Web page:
“The ratings matter because the better your rating ... the cheaper it is to borrow money,” she said. “If you were to be downgraded, it would cost you more money. Probably a hundred basis points (about 1 percent) difference in the interest rate.
“It depends on the market, OK? But generally, when we borrow money, we’re around the 2 percent interest rate, 2 to 4 percent. It just depends on how long the maturity is or whether it’s tax exempt debt or taxable debt. But, if we were to be downgraded, I would imagine that number would push to 3 percent to 5 percent that it would cost us to borrow.
“We issue bonds over a 20 year period, so when you start calculating that interest over 20 years, it certainly adds up.”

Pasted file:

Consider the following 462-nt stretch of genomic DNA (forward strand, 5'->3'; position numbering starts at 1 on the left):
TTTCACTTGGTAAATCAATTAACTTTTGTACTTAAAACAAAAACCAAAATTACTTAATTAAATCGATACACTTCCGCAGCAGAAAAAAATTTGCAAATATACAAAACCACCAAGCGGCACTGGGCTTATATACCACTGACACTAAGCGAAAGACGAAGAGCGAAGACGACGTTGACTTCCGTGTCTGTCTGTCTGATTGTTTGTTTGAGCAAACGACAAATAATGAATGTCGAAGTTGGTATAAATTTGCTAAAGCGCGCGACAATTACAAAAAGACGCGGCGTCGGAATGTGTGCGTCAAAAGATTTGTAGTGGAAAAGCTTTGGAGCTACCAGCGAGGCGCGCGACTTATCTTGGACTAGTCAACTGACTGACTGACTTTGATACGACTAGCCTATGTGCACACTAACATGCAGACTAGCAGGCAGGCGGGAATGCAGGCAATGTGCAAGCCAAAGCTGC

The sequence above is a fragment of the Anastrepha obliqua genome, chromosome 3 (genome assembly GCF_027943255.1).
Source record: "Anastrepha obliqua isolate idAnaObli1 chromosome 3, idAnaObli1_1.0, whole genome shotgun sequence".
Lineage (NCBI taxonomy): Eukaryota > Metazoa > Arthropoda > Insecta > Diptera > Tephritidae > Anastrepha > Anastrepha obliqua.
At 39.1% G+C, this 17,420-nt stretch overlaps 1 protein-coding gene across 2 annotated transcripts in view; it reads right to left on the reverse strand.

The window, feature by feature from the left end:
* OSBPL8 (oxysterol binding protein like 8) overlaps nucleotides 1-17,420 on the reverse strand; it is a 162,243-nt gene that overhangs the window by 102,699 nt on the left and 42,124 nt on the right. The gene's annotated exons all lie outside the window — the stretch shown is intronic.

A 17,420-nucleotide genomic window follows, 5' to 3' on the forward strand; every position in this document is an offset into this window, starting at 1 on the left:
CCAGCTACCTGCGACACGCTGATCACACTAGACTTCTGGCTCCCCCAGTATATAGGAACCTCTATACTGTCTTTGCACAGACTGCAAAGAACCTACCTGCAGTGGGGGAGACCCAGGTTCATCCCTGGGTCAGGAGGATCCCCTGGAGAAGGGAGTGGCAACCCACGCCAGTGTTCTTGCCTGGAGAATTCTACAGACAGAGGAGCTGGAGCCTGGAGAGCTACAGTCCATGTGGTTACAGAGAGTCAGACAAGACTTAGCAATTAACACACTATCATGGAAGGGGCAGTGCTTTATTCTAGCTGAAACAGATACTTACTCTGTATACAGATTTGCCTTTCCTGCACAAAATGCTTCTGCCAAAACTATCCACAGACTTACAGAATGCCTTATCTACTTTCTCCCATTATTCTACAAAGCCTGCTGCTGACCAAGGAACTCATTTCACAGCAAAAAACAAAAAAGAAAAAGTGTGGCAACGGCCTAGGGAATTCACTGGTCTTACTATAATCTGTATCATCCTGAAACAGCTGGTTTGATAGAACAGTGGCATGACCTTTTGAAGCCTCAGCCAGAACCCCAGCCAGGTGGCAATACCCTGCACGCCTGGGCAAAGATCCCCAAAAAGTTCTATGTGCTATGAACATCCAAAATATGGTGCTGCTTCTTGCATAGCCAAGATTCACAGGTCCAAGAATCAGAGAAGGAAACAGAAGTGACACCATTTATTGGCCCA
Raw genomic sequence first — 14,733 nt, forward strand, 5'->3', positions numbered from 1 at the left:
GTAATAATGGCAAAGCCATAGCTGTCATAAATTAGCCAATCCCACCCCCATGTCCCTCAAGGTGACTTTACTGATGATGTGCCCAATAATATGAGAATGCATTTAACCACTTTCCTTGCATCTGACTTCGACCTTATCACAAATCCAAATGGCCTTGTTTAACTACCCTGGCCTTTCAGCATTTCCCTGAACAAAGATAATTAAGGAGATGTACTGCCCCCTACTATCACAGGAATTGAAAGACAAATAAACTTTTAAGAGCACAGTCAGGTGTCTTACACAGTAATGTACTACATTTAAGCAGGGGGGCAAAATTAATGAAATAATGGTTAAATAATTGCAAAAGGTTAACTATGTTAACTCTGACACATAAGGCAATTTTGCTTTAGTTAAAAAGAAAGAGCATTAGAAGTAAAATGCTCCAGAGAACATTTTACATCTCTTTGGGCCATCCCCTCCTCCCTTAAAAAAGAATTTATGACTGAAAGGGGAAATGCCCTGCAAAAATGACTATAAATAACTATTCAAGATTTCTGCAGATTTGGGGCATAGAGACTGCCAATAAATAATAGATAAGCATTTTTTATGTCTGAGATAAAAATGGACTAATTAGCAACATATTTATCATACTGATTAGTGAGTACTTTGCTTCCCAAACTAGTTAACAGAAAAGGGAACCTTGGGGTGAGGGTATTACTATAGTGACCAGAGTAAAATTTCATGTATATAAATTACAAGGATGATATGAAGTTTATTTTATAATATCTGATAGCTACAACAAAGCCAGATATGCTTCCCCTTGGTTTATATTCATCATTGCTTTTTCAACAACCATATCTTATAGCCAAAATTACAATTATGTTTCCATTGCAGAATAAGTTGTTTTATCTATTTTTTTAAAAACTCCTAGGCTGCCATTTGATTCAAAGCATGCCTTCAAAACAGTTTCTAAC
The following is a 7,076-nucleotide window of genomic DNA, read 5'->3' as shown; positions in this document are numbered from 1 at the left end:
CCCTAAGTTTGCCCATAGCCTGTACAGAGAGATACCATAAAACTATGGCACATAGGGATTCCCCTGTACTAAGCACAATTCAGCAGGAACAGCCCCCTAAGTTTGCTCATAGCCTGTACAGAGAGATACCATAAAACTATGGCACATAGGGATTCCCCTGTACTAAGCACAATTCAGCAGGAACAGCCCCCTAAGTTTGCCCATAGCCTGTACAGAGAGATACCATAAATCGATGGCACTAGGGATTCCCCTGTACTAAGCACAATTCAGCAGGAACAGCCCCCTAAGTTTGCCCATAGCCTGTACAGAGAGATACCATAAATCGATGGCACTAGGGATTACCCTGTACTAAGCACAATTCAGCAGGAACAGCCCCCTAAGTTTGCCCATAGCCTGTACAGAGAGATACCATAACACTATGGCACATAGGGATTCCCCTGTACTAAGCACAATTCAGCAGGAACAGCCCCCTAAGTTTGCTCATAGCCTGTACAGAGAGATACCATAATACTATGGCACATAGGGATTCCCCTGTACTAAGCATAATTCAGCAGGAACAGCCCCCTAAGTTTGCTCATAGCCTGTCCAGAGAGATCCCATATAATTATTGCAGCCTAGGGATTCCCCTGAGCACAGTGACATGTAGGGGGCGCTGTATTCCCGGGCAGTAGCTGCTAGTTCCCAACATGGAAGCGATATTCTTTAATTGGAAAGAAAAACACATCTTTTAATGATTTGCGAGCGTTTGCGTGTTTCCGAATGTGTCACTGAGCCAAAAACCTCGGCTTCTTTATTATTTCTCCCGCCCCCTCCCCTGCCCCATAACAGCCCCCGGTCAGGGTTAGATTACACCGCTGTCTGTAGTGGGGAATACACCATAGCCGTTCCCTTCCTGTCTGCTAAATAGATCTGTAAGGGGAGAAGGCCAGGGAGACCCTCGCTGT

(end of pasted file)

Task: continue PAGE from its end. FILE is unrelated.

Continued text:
Like Bryant’s budget balancing, a downgrade would have swept through the budget.
“The Legislature had to appropriate money for debt service,” he said. “If we were to be downgraded ... it would have affected the state’s overall budget. Somebody else would have to suffer. Some other agency would have to suffer because they put the money into debt service. (Nonpayment) is not an option.
“If the cost of borrowing goes up somebody else suffers along the way.”
The revenue bonds will be tied to the money the state receives from gambling taxes, money that was originally earmarked for roads leading to gambling destinations — primarily the Coast and Tunica County. This year, the DFA will issue $300 million in revenue bonds for the road and bridges as part of a far-reaching infrastructure bill passed in the recent special session. The state expects to get that money in January.